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History: Modoc Indian tribe's legacy, ties to Oklahoma explained

Oklahoman Published: October 1, 2008
September 24, 2008, was a special day in the life of the Modoc Indian tribe and especially the family of the late Frank Modoc.

In a strange twist of fate, Modoc fought in the 1873 California/Oregon Modoc War — a six-month-long, last-ditch effort for the Modocs to cling to their ancestral lands. It is generally acknowledged that much of the Modoc culture, including the language, was lost in the war.

At the war's end, 150 men, women and children were put in chains and sent as prisoners of war to Indian Territory. An additional 100 Modocs, who did not participate in the war, remained on a reservation in Oregon. Families were split, separated by half a continent. Relatives were torn from one another. Tribal culture and structure fell into decline.

Like almost all of the Modoc exiles, Frank Modoc became a Quaker. But he was no ordinary Quaker. His dream was to become a Quaker pastor, and in pursuit of that, he traveled in the mid 1880s to Vassalboro, Maine, to study at the Oak Grove Seminary. He left his son, Elwood, in the care of Oklahoma relatives. His wife, Alice, had died a few years before of tuberculosis, a major killer of the Modocs.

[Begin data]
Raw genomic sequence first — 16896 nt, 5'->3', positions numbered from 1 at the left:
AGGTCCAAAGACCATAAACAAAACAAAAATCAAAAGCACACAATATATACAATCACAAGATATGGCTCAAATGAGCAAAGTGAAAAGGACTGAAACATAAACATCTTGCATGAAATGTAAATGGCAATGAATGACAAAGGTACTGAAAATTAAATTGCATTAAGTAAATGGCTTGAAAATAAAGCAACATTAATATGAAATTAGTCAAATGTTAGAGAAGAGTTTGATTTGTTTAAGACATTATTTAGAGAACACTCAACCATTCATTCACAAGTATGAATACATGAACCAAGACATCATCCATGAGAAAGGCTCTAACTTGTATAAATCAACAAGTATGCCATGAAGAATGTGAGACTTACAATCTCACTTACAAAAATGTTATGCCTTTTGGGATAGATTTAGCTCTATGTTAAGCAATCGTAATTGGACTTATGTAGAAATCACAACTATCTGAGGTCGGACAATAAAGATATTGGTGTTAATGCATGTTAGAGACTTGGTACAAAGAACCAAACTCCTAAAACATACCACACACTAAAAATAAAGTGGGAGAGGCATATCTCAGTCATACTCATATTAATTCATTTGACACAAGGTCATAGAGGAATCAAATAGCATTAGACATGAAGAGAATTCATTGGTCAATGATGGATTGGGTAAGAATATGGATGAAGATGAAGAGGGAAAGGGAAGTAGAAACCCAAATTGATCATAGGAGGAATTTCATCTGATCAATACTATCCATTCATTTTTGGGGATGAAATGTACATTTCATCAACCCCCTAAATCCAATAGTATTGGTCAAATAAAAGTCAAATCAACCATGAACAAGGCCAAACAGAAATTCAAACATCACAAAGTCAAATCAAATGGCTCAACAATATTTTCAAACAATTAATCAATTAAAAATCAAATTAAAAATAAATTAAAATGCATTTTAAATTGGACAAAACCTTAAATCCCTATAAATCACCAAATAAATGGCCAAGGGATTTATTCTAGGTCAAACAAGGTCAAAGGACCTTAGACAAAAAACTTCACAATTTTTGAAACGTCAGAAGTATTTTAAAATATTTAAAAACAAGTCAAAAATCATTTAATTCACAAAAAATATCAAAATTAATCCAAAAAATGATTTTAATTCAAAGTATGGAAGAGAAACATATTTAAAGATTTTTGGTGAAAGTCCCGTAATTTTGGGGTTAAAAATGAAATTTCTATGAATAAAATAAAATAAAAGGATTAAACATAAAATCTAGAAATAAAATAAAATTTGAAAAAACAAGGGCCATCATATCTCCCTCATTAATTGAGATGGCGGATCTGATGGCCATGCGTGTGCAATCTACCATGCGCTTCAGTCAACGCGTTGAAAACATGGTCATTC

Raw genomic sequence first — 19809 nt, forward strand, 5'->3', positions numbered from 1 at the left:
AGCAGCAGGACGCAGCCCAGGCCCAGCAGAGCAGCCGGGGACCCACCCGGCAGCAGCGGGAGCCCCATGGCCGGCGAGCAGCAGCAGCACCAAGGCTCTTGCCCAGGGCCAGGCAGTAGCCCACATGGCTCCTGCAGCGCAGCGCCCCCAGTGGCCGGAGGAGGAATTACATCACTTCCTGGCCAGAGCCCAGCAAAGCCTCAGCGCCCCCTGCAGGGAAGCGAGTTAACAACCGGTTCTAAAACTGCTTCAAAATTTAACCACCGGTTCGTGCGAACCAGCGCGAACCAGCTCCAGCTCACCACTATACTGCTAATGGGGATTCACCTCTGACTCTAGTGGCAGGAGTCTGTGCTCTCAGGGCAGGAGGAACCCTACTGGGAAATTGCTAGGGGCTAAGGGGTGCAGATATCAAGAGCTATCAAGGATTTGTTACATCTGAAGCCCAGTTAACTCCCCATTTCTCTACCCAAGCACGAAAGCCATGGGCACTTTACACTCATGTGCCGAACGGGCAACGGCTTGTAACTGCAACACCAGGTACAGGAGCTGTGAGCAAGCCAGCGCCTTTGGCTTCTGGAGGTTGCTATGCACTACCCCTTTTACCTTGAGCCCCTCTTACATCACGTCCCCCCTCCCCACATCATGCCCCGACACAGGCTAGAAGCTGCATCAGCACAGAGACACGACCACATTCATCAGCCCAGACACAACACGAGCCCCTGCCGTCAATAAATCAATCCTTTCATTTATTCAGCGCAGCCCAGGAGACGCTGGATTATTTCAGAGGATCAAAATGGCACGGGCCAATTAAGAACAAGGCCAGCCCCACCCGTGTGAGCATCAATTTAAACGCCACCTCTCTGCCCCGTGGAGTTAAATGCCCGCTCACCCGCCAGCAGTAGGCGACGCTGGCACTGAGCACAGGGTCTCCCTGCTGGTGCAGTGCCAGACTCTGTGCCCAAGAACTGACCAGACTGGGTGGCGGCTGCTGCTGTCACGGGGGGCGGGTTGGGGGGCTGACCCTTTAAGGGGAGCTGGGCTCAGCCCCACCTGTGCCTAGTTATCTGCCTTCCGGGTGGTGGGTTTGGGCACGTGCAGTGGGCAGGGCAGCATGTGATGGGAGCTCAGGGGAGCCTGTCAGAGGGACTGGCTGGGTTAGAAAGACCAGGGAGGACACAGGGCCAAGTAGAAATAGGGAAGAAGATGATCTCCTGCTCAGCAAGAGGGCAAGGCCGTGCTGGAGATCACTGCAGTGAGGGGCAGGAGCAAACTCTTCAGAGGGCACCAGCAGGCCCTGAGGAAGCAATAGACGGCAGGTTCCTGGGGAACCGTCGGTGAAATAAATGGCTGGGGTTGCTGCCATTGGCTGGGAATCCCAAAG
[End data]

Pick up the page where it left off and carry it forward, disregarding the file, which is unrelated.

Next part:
Frank Modoc was known among Quakers for his preaching. He spoke English, but members of the Friends in Maine order were particularly moved when this 6-foot-tall Indian would pray and speak in Modoc.

Frank's dream was never fulfilled.

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